Jackie Battenfield

Lucent

INTIMATE MEDITATIONS ON LANDSCAPE WHILE LOOKING UP

My fascination with painting branches and leaves originated from a week I spent at a rural meditation retreat in the 90′s. Spring was slowly awakening the landscape from its winter bareness. For hours each day I sat next to a window, in silence. As my city mindset quieted, I was transfixed as tender buds and leaves daily transformed a gnarly elm tree outside. My paintings evoke the immediacy of that experience. My hand slowly reanimates the twisting and branching line of a tree limb, the subtle curve of a bamboo stalk, or the concentric marks radiating out from a single stone dropped into still water.

The process is meditative; I pay close attention to each leaf or branch as I build it. The images come from my photographs of trees and leaves, which I painstakingly draw onto large sheets of translucent drafting film, taking care to stay true to the original images without editing the forms. I then mix two pigments to an ink-like consistency and shape each element from a puddle of paint across the film’s nonabsorbent surface to. As this paint mixture dries, the pigments reassert themselves, separating and forming unexpected and distinctive abstract patterns. Color is an exploration of relationships between pigments, often arrived at after hundreds of color studies. Different levels of color concentration and separation are caused by different pigment origins, weights, and by the shapes of forms into which they are painted. I accentuate the contrast between figure and ground, by eliminating any background and adhere the painting to a panel that allows light to play behind the translucent painted surface.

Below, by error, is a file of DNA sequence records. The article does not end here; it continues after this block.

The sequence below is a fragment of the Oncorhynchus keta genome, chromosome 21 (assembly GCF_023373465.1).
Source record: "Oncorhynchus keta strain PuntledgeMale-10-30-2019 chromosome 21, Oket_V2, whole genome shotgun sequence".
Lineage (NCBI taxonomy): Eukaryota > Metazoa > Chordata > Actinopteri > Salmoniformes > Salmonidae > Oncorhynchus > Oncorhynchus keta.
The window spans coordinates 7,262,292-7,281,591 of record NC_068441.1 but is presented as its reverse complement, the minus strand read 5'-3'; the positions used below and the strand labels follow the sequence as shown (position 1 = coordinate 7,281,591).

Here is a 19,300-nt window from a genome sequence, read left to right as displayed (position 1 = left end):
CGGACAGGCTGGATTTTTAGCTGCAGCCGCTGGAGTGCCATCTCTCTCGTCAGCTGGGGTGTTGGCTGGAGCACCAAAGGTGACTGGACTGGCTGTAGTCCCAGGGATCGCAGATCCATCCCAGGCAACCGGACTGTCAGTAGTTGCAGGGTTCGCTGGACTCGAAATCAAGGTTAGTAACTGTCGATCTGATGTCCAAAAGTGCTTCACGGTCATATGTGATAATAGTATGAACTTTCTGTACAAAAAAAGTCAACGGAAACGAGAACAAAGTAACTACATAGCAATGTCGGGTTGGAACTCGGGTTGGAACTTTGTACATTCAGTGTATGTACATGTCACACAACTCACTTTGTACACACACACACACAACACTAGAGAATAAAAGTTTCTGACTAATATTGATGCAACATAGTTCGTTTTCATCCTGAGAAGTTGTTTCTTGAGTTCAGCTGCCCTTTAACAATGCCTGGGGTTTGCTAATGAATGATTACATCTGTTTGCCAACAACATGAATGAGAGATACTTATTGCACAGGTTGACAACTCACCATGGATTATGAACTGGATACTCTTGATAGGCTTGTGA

These works draw upon two natural but disparate processes: the gestural unfolding and leafing of a branching tree limb, and the physical properties and behaviors of pigments. My intention is to create conditions under which I can observe the laws of nature. Form is dematerialized and re-assembled as a means of exploring color, the aliveness of a natural gesture made of repeated yet individual forms, and a felt-sense of the passage of time.

Jackie Battenfield headshot

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